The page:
The UAE was my home. Its policies could make it uninhabitable.
Last year, Chris Hemsworth took a moment out of training for the sequel to his latest action film, Extraction, to promote the upcoming World Expo in Dubai, the largest city in the United Arab Emirates, or UAE. In a video featuring flying robots, levitating trains, and what appeared to be a terraformed Mars, the one-time “sexiest man alive” beckoned viewers to “the future.” Silver stallions galloped in the air as Hemsworth danced with a robot in a pink luminescent dress.
“This is Dubai,” his voice boomed. “And this is the world’s greatest show.”
The reality has been less fantastical. In October, opening day festivities at the Expo were marred by visitors fainting from temperatures above 100 degrees Fahrenheit. When I visited in late November, they still hovered around 90 degrees in the afternoon. The sugar cane and banana trees planted around the site looked parched, the leaves brown and droopy.
Though the heat may have come as a shock to the international tourists at the Expo, for me it felt familiar. Growing up in the Emirates, I was accustomed to 100-degree days. Summer months in the UAE were usually punctuated with news of construction worker deaths and videos of reporters and residents attempting to fry eggs on the sun-scorched pavement — and often succeeding. Still, after a few years in California’s Bay Area, I couldn’t help but be amazed that a place can be this hot in late autumn.
I had returned to my childhood home to visit family and explore the Dubai Expo. You’ll be forgiven if you haven’t heard of it. Commonly known as a world’s fair, the Expo is an international showcase that takes place once every five years, providing an opportunity for each country to promote its accomplishments and self-image. The Expo typically shows off technological innovations and architectural marvels: The Palace of Fine Arts near the Golden Gate Bridge in San Francisco, for instance, is a remnant of the 1915 World Expo and was meant to prove to the world that the city had recovered from the 1906 earthquake.
The Dubai Expo, which finally opened in October after a year of COVID-related delays and will run through the end of March, is built on a sprawling 1,083-acre site on the outskirts of the glistening metropolis. Each country has exhibits in one of three pavilions dedicated to the broad themes of mobility, opportunity, and, most curiously, sustainability. No expense appears to have been spared to prove the sustainability pavilion’s green bona fides. At its center sits Terra, a saucer-shaped building with solar panels on its roof. Along with 18 solar “energy trees” surrounding it, Terra produces enough energy to sustain itself and is expected to receive LEED Platinum certification. It also collects rainwater and dew that it recycles for use on-site.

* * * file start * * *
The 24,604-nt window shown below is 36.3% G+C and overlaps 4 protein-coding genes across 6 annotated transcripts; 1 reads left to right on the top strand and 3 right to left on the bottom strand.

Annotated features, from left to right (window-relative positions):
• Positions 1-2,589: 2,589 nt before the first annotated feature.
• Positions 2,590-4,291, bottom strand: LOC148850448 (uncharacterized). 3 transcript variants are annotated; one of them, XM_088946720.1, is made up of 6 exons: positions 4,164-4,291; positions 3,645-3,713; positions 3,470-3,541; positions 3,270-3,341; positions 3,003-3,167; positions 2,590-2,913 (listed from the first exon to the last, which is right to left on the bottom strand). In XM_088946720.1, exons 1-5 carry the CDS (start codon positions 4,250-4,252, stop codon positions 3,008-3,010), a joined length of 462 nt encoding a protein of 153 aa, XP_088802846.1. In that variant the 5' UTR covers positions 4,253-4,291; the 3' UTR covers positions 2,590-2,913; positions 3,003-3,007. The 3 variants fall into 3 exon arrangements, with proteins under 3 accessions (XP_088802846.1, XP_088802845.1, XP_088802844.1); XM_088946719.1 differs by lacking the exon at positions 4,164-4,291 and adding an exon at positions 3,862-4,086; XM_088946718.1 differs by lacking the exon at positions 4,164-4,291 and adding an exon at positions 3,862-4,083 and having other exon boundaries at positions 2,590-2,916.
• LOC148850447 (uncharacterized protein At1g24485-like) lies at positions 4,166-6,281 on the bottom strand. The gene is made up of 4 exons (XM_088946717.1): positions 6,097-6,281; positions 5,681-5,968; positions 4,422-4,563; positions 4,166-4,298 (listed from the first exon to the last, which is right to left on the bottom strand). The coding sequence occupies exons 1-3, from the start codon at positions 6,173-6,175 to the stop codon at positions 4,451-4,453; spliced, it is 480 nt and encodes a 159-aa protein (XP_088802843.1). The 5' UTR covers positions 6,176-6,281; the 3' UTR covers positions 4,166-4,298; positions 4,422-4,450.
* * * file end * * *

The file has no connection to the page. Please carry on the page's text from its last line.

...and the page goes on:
But as with the UAE itself, a different picture emerges when you scratch the Expo’s sleek surface. While Terra may be producing its own renewable energy, the Expo’s water is supplied by desalination, an energy-intensive process that removes salt from seawater and is primarily dependent on burning oil and gas. And while the Expo is powered by a solar park nearby, Dubai is still reliant on the Al Hassyan coal plant — the only such facility in the entire Middle East.
The UAE rose to global prominence over the last four decades on the strength of oil and gas reserves unearthed in the middle of the last century, and fossil fuels remain responsible for almost a third of the country’s gross domestic product. Though its oil production pales in comparison to larger neighboring rivals like Saudi Arabia, the small Gulf nation nevertheless accounts for about 6 percent of global petroleum exports. Oil funded the country’s rapid growth and famously lavish lifestyles. Today, its per capita carbon footprint is among the highest in the world — higher even than that of the U.S.